Following up their successful 2016 release "The Nashville Session", British funk and soul-jazz veterans The New Mastersounds returned to the same analog studio to record another set of tunes in front of an invited local audience. The live set was recorded and mixed directly onto 1/4" stereo tape reels on a hot June evening: no edits, no overdubs. 8 of the tracks made it to the LP, 2 more were selected for the CD and Digital release."The Nashville Session 2" combines the vitality and immediacy of live performance with gorgeous crunchy 70s studio tape sound, perfectly capturing the energy and chemistry between these four musicians at the top of their game after nearly two decades together. An essential buy for existing NMS devotees, this record will also appeal to fans of Greyboy, Quantic, Smoove & Turrell, Lack of Afro, The Meters, Breakestra etc... The tunes are all NMS originals apart from a cover of the John Cameron / KPM cult classic "Afro Metropolis".


20 Questions You Didn’t Know You Wanted To Ask... Sam Q


Ola Amigos, back with a bossanova bonanza for ya peepsqueaks! The ‘Magnetic Lunchbox’ EP is out in the digital stores and on glorious vinyl December the 17th and here’s  the head’s up from the press blurb...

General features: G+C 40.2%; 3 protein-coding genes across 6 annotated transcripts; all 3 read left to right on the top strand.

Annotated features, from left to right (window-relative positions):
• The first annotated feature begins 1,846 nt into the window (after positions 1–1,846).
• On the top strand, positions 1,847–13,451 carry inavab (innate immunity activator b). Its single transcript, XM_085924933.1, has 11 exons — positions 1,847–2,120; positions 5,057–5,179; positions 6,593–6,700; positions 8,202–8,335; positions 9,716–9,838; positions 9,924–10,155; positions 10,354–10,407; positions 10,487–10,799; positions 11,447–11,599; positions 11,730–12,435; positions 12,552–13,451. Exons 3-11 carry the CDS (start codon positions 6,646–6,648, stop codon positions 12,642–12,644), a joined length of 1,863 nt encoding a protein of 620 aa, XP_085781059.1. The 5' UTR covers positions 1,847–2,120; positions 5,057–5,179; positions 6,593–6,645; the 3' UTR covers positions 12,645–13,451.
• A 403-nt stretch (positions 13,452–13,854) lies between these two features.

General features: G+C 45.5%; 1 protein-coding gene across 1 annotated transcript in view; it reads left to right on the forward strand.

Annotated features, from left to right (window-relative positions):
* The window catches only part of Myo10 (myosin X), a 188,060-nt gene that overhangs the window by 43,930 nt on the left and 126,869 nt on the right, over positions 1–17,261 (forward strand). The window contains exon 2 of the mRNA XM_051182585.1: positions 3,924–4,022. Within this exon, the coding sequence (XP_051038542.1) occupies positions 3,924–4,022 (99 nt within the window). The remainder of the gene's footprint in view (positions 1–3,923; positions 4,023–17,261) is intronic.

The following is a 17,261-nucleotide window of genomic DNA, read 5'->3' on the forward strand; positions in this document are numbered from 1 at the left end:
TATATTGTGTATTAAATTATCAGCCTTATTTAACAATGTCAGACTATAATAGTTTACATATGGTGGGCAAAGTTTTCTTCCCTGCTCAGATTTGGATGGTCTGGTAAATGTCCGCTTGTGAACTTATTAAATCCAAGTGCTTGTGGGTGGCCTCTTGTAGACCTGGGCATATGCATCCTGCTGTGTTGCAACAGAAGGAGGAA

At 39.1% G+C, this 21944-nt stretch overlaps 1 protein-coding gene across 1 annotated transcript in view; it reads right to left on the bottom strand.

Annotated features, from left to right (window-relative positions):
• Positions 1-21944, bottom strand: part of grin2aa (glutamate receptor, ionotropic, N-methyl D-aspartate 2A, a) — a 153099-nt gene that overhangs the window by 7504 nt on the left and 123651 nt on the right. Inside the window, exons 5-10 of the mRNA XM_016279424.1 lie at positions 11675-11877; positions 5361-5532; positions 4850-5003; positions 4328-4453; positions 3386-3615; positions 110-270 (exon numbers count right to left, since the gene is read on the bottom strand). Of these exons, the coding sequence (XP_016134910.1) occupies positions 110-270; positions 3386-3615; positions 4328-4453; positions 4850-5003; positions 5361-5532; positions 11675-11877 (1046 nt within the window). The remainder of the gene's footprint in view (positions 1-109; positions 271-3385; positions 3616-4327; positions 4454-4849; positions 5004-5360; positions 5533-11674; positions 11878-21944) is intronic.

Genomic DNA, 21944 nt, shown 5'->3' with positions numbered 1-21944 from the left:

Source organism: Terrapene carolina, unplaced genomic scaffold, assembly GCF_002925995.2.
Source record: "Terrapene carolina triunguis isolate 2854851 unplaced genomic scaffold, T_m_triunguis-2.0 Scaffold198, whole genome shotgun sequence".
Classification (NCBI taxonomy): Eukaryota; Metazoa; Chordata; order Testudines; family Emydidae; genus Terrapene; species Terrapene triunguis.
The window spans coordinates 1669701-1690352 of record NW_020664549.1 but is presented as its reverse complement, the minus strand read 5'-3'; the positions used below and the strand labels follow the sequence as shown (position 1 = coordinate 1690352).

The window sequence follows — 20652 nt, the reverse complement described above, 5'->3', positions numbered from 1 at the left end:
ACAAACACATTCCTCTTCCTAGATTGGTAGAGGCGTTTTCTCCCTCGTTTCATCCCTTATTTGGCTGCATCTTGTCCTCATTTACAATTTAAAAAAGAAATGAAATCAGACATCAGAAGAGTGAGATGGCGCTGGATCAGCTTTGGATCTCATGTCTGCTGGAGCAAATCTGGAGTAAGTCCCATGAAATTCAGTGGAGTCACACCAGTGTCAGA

‘’A1 side’’ ‘’Pele’s Groove’’ the title track a driving Latin Rhythm that will fill dancefloors coupled with the hypnotic vocal chants of ‘’Blues Cul De Sac’’ hit the HOT SPOT of Jazz/Latino essence. ‘’A2 Side’’ - ‘’Song for Mariam’’ and ‘’Secret Bossa Nova Club’’ feature the alluring Vocals of Irene Ermellio set against a magnificent 20 piece Orchestra ooze romantic latin audio aroma’!’

Sounds like your cup of char eh chaps - scroll down to check his latest video and show him some love!
Stay safe out there 
- TBC


1. How would you best describe what you do to the uninitiated?
 Im a Jazz Saxophonist and Composer of Bossa Nova/Latino Genre.

2. Where would you say you are with regard to your career right now?
Instigation of a 1960s rebirth with a hybrid Latino sounds to marry Mod/ Northern Soul/ Ska and Jazz to a new audience.. 
3. Which song (not neccesarilly yours) best sums you/the band up and why?
Currently" Pele's Groove " track infuses Latino Jazz as a common denominater to many musical genres and invites a brand new audience as well as the groovy fashionable 1960s look...